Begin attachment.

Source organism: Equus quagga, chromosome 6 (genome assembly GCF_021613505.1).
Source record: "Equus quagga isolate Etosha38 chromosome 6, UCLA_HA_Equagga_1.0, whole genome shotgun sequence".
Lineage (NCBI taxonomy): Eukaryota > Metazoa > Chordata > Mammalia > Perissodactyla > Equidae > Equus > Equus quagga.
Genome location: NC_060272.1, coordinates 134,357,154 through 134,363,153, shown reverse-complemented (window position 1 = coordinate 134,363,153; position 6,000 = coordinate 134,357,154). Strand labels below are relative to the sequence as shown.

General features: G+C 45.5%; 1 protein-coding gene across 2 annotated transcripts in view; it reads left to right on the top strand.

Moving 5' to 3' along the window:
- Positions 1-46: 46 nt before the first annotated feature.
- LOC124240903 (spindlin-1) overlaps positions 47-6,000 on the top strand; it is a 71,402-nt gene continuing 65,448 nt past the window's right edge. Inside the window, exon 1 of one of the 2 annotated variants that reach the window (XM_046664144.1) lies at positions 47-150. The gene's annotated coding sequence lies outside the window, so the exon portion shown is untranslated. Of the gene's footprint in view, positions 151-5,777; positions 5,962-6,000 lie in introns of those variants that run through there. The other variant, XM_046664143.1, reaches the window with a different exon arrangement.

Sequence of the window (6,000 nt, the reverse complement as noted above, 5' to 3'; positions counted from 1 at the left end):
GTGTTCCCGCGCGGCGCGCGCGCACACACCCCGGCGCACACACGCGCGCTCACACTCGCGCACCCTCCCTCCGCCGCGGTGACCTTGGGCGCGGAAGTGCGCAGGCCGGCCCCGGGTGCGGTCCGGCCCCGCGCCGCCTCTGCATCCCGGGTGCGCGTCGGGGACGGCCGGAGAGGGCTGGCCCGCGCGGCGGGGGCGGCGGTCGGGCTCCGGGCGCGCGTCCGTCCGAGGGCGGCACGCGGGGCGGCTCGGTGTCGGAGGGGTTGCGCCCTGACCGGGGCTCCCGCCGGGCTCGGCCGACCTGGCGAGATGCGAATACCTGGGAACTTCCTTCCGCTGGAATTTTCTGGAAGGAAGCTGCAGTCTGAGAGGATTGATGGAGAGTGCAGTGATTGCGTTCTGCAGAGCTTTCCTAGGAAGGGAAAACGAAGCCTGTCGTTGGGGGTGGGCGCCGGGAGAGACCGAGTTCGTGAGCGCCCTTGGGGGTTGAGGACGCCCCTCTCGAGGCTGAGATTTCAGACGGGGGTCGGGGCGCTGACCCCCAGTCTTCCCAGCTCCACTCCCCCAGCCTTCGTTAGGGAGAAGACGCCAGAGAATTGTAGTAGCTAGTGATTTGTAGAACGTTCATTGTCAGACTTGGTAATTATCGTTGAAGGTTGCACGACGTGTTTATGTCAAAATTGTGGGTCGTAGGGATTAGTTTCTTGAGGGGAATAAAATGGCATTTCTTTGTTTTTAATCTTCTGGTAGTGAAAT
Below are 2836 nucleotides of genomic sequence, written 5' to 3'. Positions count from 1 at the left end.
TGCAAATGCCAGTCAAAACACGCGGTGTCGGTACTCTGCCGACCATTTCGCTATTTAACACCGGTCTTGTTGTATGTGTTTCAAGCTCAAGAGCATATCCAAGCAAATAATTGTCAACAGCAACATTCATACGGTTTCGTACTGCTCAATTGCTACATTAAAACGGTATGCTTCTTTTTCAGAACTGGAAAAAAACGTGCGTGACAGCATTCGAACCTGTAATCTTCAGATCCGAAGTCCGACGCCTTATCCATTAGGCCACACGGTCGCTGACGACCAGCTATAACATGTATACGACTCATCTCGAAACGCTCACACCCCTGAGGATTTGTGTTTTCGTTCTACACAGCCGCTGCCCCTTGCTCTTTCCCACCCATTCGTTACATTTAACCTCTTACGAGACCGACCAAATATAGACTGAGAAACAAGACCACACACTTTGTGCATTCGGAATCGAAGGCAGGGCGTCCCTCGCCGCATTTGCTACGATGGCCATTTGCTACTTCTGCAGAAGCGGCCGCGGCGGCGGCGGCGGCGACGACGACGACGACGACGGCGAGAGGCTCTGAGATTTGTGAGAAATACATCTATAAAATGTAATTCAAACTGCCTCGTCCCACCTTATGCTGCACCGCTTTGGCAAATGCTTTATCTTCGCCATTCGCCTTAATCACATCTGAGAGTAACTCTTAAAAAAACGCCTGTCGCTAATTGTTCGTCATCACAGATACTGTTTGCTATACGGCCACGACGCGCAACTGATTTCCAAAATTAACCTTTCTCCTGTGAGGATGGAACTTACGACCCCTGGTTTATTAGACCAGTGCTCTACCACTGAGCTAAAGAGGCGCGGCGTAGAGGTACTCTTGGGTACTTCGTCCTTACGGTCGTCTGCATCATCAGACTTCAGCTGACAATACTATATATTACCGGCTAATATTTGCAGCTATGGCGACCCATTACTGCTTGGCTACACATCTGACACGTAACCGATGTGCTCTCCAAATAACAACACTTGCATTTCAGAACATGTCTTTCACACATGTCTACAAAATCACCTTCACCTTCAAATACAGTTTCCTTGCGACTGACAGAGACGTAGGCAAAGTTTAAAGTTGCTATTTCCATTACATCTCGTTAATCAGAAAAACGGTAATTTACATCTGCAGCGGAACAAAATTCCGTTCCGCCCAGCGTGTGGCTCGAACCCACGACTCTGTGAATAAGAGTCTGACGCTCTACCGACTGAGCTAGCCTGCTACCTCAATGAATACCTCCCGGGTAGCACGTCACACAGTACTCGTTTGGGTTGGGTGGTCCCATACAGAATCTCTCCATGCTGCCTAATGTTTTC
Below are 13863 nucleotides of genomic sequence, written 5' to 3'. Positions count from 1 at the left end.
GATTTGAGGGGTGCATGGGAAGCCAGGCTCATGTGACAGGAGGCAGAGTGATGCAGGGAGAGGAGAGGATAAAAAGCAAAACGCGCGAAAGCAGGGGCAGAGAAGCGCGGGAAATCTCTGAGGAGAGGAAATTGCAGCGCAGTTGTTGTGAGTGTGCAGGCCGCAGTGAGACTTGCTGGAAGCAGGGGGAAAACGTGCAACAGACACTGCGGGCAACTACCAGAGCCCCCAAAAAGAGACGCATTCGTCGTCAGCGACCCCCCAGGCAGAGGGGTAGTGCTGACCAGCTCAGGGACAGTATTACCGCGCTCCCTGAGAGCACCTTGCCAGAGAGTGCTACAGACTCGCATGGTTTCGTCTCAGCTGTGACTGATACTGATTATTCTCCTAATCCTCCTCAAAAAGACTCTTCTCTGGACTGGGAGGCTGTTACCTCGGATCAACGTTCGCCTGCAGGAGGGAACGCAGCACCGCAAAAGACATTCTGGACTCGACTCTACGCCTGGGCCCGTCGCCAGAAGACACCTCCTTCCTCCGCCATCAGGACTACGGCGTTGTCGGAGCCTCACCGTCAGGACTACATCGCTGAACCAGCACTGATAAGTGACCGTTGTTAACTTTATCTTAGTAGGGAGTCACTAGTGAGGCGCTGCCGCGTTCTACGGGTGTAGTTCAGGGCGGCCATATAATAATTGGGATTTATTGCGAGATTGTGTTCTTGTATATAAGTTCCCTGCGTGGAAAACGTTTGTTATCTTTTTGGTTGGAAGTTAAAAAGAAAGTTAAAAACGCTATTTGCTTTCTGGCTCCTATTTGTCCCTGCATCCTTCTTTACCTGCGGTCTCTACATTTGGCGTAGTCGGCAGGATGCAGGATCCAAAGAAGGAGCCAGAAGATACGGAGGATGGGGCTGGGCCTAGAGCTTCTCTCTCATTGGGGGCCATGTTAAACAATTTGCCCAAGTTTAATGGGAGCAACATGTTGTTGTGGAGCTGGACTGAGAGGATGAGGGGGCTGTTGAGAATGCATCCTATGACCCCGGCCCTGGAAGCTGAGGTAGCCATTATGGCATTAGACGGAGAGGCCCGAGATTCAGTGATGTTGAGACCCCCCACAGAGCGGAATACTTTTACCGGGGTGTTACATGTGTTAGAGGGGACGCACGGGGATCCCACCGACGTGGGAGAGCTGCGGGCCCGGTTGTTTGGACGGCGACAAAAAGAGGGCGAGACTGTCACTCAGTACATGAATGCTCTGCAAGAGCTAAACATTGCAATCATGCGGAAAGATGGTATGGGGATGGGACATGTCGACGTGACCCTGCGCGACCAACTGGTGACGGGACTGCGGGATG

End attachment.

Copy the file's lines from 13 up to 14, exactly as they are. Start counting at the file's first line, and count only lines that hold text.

Below are 13863 nucleotides of genomic sequence, written 5' to 3'. Positions count from 1 at the left end.
GATTTGAGGGGTGCATGGGAAGCCAGGCTCATGTGACAGGAGGCAGAGTGATGCAGGGAGAGGAGAGGATAAAAAGCAAAACGCGCGAAAGCAGGGGCAGAGAAGCGCGGGAAATCTCTGAGGAGAGGAAATTGCAGCGCAGTTGTTGTGAGTGTGCAGGCCGCAGTGAGACTTGCTGGAAGCAGGGGGAAAACGTGCAACAGACACTGCGGGCAACTACCAGAGCCCCCAAAAAGAGACGCATTCGTCGTCAGCGACCCCCCAGGCAGAGGGGTAGTGCTGACCAGCTCAGGGACAGTATTACCGCGCTCCCTGAGAGCACCTTGCCAGAGAGTGCTACAGACTCGCATGGTTTCGTCTCAGCTGTGACTGATACTGATTATTCTCCTAATCCTCCTCAAAAAGACTCTTCTCTGGACTGGGAGGCTGTTACCTCGGATCAACGTTCGCCTGCAGGAGGGAACGCAGCACCGCAAAAGACATTCTGGACTCGACTCTACGCCTGGGCCCGTCGCCAGAAGACACCTCCTTCCTCCGCCATCAGGACTACGGCGTTGTCGGAGCCTCACCGTCAGGACTACATCGCTGAACCAGCACTGATAAGTGACCGTTGTTAACTTTATCTTAGTAGGGAGTCACTAGTGAGGCGCTGCCGCGTTCTACGGGTGTAGTTCAGGGCGGCCATATAATAATTGGGATTTATTGCGAGATTGTGTTCTTGTATATAAGTTCCCTGCGTGGAAAACGTTTGTTATCTTTTTGGTTGGAAGTTAAAAAGAAAGTTAAAAACGCTATTTGCTTTCTGGCTCCTATTTGTCCCTGCATCCTTCTTTACCTGCGGTCTCTACATTTGGCGTAGTCGGCAGGATGCAGGATCCAAAGAAGGAGCCAGAAGATACGGAGGATGGGGCTGGGCCTAGAGCTTCTCTCTCATTGGGGGCCATGTTAAACAATTTGCCCAAGTTTAATGGGAGCAACATGTTGTTGTGGAGCTGGACTGAGAGGATGAGGGGGCTGTTGAGAATGCATCCTATGACCCCGGCCCTGGAAGCTGAGGTAGCCATTATGGCATTAGACGGAGAGGCCCGAGATTCAGTGATGTTGAGACCCCCCACAGAGCGGAATACTTTTACCGGGGTGTTACATGTGTTAGAGGGGACGCACGGGGATCCCACCGACGTGGGAGAGCTGCGGGCCCGGTTGTTTGGACGGCGACAAAAAGAGGGCGAGACTGTCACTCAGTACATGAATGCTCTGCAAGAGCTAAACATTGCAATCATGCGGAAAGATGGTATGGGGATGGGACATGTCGACGTGACCCTGCGCGACCAACTGGTGACGGGACTGCGGGATG